Creative Corner: The Circle

I opened my sketchbook to a blank page.

“I wonder what will come out today?” I thought as I picked up my favorite pencil and set the tip of sharpened graphite down on the vast sea of nothingness that patiently waited to be transformed into something-ness.

And I drew a circle.

A solitary circle.

I knew there must be some mistake—surely I wasn’t finished for the day, but my creative soul insisted that it was complete and the satisfaction that rushed over me applauded me into believing that I had just sketched the never-before-seen Mona Lisa.

“This. This is talent,” my heart affirmed.

My brain argued in response as I imagined showing it at my next exhibit next to the sketches that had taken me days and years and that had tested about every limit I had known I had. They had practically had to be ripped out of me.

“You don’t understand!” My heart was becoming more and more exasperated as the eraser loomed closer and closer still “You don’t get how great this is, do you?!”

Apparently I did not.

Again, I tried to picture in my mind what it would really be like: an 8 by 11 ½” piece of sketch paper next to the 6 foot cuts I had imported for exhibition purposes.

A circle. A lopsided circle.

I saw myself giving an introduction worthy of a brooding high school teenager. You know the type, the kind that rebel against “the man” and write books and books of deep poetry in their spare time.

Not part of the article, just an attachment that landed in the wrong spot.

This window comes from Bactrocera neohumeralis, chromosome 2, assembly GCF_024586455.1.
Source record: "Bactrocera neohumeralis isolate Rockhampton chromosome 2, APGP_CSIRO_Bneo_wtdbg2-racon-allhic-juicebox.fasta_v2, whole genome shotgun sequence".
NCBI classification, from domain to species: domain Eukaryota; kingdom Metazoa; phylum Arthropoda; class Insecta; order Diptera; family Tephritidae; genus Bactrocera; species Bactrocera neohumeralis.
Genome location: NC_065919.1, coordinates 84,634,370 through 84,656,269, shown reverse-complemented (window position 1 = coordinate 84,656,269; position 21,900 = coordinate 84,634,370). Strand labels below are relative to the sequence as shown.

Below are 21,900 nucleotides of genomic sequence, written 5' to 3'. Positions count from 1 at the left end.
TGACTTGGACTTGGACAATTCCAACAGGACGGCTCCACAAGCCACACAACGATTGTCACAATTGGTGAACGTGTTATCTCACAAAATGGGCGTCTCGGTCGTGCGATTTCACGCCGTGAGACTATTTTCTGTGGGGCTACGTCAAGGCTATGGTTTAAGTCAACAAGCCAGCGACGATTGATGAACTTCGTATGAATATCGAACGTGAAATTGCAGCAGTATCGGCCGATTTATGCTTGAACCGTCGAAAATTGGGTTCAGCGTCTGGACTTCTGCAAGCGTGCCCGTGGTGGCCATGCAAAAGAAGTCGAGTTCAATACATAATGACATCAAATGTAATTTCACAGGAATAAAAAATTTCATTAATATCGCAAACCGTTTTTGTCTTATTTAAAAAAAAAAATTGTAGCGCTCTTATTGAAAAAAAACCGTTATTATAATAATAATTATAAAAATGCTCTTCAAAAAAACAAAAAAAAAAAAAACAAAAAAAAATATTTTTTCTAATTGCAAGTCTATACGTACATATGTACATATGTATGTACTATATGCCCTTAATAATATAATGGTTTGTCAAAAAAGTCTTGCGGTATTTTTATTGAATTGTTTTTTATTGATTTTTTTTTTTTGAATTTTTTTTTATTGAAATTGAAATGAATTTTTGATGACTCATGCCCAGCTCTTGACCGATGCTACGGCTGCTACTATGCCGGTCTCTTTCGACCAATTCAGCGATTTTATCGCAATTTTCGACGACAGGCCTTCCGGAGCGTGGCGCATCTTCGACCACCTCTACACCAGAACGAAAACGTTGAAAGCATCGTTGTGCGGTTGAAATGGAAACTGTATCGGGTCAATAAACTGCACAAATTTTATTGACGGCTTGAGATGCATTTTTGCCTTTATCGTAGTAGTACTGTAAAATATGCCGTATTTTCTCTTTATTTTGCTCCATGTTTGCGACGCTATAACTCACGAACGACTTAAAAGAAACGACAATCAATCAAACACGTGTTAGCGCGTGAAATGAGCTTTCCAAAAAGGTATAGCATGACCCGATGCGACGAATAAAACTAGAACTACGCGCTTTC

“My heart—it just told me it was right!” I would explain. And then everyone would “ooh” and “ahh” and try to find the deep meaning within the one-sided figure.

Eyeliner and Shakespeare, that’s me.

I fought against that circle—and I fought hard.

I laid the eraser back down on my desk so that the poor thing might stop feeling too threatened. “Okay.” I said, throwing in the towel, “Speak your piece.”

But it stayed exactly as it was on the page, offering no explanation to the brilliant aura which it forced upon me.

I tilted it all different ways, I yelled at it, sang it a lullaby. Tilted myself all different ways. I even thought about adding more to it—maybe even making a happy face or something—but the thought made me feel sick.

I discovered that if you stared at it long enough, the single line would fade and convince you that you had always been staring at a blank page.

“This could not be my best work!”  I blatantly told my heart.

But my heart only answered, “Why not?”

“Because that’s ridiculous! Anyone can draw a circle! Who would buy that?”

“Probably no one.” was my heart’s chipper response. “But this is art in its simplest form; when someone sees beauty in something that they’ve created. Even if others see it as commonplace.”

I grinned. He’s a quick one, that heart.

“You think that’s something,” my heart continued, “imagine how God feels every day.”